These broader conversations intend to provide opportunities to practice ways of engaging in civil discourse that is intentionally humanizing and inclusive as well as potentially controversial and passionate. It is through conversations college-wide (organic, organized, and spontaneous) and at the functional level that humanizing and inclusive practices are implemented, and the organization transformed.

Open Forums are monthly college-wide meetings. These are opportunities to be in community, reflect, and act together on policies and practices that are intentionally humanizing and inclusive.

Being Circles provide a confidential space for individuals within the organization for support to reflect on their role as well as their active participation in the college’s change effort. College of Education members are invited to join each other in Being Circles. Being Circles are small group cohorts that create space and opportunities for reflection and exploration of personal attitudes and behaviors that inhibit individual and collective transformational change in our professional lives. After a positive experience in small cohort groups, participants find increased stamina to stay in difficult dialogues regarding complex social issues that impact organizational change efforts.

Affinity Groups are formalized gathering spaces for people who share a common identity. The groups may serve different purposes for different groups. We hope these groups can be a supportive space for groups to discuss issues and experiences.

The Community Council is working toward being part of the collegiate organizational structure--similar to the Faculty Council, Staff Council.  The Council Working Group will develop the implementation plan for the Community Council to be more fully incorporated into the organizational structure of the college. This next iteration of this initiative which will begin its initial phase in AY 2024-2025 and will be fully implemented by AY 2025-2026. The Council will highlight purposeful and nuanced work related to the educational value of engaging across difference (including but not limited to identities). The Council Working Group when fully implemented will include a representative from each unit. Members of this group communicate strategies being implemented in their units, share resources, and discuss success and barriers to organizational change in the College of Education. The Council Working Group representatives will lead relevant conversations with their constituents, seeking input, and devising strategy that will increase the capacity of the college to practice as a humanizing and inclusive organization.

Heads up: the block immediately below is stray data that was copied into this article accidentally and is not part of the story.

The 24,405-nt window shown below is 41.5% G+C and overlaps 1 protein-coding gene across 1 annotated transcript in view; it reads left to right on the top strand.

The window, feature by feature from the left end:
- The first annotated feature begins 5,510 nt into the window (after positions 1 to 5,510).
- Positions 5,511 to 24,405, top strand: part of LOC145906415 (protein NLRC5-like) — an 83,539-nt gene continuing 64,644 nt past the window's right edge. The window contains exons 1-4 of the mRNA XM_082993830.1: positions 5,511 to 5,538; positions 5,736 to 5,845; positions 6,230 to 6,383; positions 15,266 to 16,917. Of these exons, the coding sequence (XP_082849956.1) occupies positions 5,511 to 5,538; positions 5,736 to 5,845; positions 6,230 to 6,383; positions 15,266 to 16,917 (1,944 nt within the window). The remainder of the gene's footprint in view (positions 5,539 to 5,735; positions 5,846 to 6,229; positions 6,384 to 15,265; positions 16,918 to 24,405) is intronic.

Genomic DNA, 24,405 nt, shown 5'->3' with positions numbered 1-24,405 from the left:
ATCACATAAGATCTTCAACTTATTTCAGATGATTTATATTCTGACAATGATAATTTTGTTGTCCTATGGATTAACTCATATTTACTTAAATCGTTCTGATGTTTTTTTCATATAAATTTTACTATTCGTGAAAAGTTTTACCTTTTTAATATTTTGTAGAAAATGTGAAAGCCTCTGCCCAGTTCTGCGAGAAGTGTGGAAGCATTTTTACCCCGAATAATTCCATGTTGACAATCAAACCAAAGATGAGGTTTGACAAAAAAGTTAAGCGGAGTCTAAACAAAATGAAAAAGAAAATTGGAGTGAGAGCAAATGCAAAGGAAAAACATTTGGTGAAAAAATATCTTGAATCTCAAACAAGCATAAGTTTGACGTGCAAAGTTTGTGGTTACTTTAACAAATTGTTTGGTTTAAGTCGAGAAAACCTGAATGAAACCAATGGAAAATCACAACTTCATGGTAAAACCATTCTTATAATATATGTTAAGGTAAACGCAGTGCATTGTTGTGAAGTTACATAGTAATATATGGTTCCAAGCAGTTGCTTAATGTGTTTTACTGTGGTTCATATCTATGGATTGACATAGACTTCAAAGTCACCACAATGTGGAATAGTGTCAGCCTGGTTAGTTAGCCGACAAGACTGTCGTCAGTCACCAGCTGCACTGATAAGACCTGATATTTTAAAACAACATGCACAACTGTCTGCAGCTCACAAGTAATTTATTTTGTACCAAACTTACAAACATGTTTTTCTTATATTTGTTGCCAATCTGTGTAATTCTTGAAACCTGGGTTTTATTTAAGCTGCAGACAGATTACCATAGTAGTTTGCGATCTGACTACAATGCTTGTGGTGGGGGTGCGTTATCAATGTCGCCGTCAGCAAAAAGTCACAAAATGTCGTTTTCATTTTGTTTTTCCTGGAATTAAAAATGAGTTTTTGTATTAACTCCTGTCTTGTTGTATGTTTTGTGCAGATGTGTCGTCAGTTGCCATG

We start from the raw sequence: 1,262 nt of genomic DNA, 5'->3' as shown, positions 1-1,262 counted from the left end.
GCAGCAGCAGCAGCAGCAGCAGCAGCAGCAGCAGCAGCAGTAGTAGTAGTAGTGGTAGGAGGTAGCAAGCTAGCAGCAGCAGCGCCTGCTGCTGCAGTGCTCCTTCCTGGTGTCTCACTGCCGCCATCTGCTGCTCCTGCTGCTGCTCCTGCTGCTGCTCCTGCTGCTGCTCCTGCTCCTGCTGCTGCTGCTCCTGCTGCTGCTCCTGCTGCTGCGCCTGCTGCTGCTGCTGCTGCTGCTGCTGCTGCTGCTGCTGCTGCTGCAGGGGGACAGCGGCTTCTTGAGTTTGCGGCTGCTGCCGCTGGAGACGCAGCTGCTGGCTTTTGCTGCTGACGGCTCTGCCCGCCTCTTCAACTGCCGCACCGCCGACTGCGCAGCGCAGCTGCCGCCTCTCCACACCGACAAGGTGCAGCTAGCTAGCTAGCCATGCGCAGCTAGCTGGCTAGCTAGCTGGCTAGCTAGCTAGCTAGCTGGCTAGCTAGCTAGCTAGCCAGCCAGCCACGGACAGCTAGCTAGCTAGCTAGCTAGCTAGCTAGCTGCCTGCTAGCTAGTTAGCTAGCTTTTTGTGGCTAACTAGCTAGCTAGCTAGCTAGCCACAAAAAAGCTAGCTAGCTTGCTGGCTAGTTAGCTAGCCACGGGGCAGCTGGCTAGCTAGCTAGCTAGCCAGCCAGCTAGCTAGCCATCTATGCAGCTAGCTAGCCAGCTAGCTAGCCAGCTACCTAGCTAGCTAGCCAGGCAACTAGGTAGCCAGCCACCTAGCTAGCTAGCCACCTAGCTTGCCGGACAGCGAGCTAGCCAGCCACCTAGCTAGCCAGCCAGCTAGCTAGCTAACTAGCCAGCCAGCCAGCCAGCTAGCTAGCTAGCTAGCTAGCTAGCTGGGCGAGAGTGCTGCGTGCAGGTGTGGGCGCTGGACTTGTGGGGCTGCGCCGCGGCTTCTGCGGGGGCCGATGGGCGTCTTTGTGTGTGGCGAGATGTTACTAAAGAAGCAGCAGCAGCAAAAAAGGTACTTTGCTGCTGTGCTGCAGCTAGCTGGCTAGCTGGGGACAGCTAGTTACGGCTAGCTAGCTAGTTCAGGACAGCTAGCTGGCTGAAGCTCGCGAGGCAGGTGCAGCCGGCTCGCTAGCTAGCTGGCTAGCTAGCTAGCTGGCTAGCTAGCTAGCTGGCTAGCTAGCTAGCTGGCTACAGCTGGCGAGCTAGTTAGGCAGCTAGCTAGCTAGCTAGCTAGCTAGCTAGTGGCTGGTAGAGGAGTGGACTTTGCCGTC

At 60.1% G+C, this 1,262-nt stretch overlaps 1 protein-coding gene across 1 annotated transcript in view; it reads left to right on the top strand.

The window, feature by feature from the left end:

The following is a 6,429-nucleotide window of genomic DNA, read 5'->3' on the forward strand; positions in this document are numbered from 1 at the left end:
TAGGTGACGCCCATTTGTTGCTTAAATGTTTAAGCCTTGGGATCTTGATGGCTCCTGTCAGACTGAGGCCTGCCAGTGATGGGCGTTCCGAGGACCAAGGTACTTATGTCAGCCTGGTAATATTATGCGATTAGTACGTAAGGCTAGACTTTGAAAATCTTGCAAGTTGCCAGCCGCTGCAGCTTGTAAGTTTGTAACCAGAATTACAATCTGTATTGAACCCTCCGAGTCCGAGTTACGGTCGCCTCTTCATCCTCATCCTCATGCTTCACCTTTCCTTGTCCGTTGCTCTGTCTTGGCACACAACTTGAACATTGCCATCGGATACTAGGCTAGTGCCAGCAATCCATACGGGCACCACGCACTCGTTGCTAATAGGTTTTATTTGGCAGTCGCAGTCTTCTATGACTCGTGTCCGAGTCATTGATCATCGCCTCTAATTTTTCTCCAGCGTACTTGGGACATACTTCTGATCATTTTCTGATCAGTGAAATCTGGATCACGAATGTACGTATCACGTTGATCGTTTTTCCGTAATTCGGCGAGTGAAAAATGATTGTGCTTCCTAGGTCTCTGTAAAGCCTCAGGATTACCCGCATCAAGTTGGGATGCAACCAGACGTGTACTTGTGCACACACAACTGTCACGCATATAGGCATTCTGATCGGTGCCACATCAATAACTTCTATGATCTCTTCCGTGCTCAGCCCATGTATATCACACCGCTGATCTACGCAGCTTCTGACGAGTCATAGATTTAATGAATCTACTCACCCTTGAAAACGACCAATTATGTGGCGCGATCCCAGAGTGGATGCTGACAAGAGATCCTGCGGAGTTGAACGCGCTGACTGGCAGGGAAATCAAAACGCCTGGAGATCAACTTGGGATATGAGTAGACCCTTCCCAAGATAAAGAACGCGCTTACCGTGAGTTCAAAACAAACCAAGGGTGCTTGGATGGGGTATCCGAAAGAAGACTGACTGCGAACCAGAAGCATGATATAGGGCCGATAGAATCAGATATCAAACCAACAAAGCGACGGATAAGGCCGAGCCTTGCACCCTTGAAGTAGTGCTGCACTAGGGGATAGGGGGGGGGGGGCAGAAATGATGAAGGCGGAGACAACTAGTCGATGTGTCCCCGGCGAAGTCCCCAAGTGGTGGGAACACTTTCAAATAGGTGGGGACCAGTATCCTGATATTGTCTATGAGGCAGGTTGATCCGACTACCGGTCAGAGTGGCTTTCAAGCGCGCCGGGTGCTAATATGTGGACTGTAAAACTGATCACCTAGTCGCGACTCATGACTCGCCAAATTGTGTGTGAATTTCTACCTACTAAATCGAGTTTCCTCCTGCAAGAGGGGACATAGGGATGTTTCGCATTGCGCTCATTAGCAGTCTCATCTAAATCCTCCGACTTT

The Collegiate Leadership meetings invite all administrative leaders in the college to a discussion that reflects and makes decisions regarding the roles, functions, and practices of leaders in the college.

 If you decide to participate, we look forward to your commitment to work and learn alongside us. All members of the College of Education community - faculty, staff, graduate students, undergraduates, postdoctoral fellows/scholars, and alumni - are welcome to register for any of these sessions by emailing arc-education@uiowa.edu at any time.

How can I get involved in the Community Council?

Each member of the college is invited to The Community Council. The Community Council provides multiple points of entry and invites and values varying perspectives.

The Council encourages each individual to locate their own sense of being in the work of traversing across difference by exploring one’s identity, experiences, interactions, biases, and responsibilities within the context of the college and community. This approach enacts a ‘way of being’ with complex social issues through sustained engagement and not just performative actions.

What if I feel new to this work or am uncertain how I can get involved?

Whether you are new or consider yourself seasoned or expert in the work of transformational organizational change, we will be learning together.

We welcome you to learn with us.

Publications and Resources

Watt, S. K., Mahatmya, D., Mohebali, M. & Martin-Stanley II, C. (Eds.) (2022). The Theory of Being: Practices for Transforming Self and Communities across Difference. Stylus Publishing.